(namely, Directives 2014/23/EC, 2014/24/EC and 2014/25/EC). The countries concerned are: Austria (3 directives), Belgium (3), Bulgaria (1), Croatia (3), Cyprus (2), Estonia (3), Finland (3), Ireland (1), Latvia (3), Lithuania (3), Luxembourg (3), Portugal (3), Slovenia (1), Spain (3) and Sweden (3).
The new legislation seeks to make public procurement in Europe more efficient, with smarter rules and more electronic procedures. Authorities that have already made the transition to eProcurement report savings of between 5 and 20% on costs. With EU countries spending more than € 1,9 trillion for procurement yearly, each 5% saved could return almost € 100 billion to the public purse. The new rules make it easier and cheaper for small and medium enterprises to bid for public contracts and respect the EU’s principles of transparency and competition. Increased transparency improves accountability and helps combat corruption. The rules also allow the authorities to use public procurement to work towards broader policy objectives, such as environmental and social goals and innovation.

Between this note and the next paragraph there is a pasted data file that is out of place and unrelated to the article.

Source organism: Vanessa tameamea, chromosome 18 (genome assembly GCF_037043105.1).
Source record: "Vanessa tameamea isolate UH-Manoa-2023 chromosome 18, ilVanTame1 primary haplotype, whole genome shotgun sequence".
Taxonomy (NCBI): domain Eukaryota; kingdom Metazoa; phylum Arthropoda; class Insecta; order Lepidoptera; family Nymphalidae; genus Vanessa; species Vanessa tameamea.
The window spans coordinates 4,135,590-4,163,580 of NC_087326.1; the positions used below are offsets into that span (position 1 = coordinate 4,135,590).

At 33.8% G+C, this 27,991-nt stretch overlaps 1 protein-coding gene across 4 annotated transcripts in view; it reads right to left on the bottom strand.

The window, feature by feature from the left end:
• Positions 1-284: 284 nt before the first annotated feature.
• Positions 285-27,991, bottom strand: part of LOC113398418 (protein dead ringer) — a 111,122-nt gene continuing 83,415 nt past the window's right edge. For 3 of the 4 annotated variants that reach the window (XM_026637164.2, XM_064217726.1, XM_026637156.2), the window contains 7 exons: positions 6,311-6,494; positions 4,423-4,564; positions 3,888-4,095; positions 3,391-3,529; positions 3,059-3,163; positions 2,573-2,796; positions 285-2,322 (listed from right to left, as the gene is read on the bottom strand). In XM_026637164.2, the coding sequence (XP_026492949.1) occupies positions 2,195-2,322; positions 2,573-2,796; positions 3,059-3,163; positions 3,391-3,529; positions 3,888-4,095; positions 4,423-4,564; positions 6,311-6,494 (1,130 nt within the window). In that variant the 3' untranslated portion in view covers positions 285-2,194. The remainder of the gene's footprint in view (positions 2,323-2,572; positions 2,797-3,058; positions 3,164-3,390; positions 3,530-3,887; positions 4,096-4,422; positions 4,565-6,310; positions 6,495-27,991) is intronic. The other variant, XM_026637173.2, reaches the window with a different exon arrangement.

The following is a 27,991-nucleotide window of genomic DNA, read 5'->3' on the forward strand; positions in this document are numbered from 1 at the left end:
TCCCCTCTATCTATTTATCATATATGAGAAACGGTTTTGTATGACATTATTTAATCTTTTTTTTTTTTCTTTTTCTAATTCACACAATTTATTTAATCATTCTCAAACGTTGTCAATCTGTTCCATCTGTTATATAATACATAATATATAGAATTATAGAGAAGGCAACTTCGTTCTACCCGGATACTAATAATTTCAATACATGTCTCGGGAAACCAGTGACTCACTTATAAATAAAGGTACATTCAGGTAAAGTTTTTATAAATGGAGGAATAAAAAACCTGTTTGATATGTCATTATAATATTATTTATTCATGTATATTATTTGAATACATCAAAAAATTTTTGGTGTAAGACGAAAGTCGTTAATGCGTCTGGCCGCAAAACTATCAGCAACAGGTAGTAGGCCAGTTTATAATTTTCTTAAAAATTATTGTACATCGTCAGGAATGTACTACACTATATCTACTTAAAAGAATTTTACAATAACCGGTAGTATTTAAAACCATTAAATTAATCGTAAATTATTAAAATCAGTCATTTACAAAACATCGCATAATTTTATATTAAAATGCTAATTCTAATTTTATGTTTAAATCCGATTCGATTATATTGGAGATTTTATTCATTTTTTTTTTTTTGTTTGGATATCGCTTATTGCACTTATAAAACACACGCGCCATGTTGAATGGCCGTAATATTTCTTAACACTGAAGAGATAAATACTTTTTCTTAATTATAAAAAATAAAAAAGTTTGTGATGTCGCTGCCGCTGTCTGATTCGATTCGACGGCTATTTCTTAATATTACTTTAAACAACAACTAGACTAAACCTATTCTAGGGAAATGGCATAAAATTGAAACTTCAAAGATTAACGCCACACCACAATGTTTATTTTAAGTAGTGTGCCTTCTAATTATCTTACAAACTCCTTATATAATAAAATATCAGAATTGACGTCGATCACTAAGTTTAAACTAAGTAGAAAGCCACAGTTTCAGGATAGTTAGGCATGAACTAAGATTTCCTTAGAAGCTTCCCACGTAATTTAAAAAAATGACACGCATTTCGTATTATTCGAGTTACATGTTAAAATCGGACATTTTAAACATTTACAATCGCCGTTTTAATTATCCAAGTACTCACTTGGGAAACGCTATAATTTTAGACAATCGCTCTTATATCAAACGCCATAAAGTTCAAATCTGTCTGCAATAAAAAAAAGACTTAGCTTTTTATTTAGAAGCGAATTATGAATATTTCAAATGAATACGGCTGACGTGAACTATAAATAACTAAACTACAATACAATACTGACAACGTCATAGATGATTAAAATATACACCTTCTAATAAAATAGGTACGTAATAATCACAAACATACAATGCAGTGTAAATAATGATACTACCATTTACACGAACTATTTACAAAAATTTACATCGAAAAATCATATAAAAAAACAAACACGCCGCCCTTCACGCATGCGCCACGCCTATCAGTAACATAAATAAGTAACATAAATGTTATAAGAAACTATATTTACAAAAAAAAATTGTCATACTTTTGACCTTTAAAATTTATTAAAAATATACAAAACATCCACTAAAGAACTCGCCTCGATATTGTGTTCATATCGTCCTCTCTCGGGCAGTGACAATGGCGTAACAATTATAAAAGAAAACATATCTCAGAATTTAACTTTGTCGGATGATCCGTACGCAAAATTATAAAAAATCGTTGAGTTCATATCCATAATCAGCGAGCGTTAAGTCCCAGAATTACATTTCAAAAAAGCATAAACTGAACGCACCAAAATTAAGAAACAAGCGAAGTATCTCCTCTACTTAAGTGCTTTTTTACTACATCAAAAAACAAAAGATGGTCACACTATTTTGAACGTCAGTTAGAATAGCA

The Commission sent a final warning to the remaining 15 EU countries on 8 December 2016. These countries have 2 months to notify the Commission of measures taken to bring national legislation into line with EU law. Otherwise, the Commission may decide, in accordance with EU infringement rules, to refer them to the Court of Justice of the EU and to propose financial sanctions.